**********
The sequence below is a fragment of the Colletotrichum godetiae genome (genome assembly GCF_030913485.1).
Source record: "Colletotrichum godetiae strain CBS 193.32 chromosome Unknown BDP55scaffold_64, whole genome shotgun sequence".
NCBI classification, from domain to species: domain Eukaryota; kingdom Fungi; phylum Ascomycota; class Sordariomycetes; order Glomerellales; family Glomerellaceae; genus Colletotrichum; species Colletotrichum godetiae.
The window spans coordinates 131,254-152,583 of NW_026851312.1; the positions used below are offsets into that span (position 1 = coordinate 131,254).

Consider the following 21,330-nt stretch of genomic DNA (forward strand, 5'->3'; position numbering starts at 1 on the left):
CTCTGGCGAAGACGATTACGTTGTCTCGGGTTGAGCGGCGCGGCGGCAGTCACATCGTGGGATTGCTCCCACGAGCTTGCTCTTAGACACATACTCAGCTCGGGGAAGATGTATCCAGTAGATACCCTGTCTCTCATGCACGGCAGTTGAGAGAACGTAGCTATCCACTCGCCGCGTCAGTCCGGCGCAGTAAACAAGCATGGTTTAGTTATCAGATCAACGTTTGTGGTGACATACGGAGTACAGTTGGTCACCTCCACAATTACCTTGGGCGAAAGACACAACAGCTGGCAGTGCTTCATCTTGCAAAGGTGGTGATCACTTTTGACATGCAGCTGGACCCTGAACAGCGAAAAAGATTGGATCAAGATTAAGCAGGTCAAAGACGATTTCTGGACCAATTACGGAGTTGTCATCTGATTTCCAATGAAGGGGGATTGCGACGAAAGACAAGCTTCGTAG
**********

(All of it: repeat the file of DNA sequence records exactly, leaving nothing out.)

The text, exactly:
The sequence below is a fragment of the Colletotrichum godetiae genome (genome assembly GCF_030913485.1).
Source record: "Colletotrichum godetiae strain CBS 193.32 chromosome Unknown BDP55scaffold_64, whole genome shotgun sequence".
NCBI classification, from domain to species: domain Eukaryota; kingdom Fungi; phylum Ascomycota; class Sordariomycetes; order Glomerellales; family Glomerellaceae; genus Colletotrichum; species Colletotrichum godetiae.
The window spans coordinates 131,254-152,583 of NW_026851312.1; the positions used below are offsets into that span (position 1 = coordinate 131,254).

Consider the following 21,330-nt stretch of genomic DNA (forward strand, 5'->3'; position numbering starts at 1 on the left):
CTCTGGCGAAGACGATTACGTTGTCTCGGGTTGAGCGGCGCGGCGGCAGTCACATCGTGGGATTGCTCCCACGAGCTTGCTCTTAGACACATACTCAGCTCGGGGAAGATGTATCCAGTAGATACCCTGTCTCTCATGCACGGCAGTTGAGAGAACGTAGCTATCCACTCGCCGCGTCAGTCCGGCGCAGTAAACAAGCATGGTTTAGTTATCAGATCAACGTTTGTGGTGACATACGGAGTACAGTTGGTCACCTCCACAATTACCTTGGGCGAAAGACACAACAGCTGGCAGTGCTTCATCTTGCAAAGGTGGTGATCACTTTTGACATGCAGCTGGACCCTGAACAGCGAAAAAGATTGGATCAAGATTAAGCAGGTCAAAGACGATTTCTGGACCAATTACGGAGTTGTCATCTGATTTCCAATGAAGGGGGATTGCGACGAAAGACAAGCTTCGTAG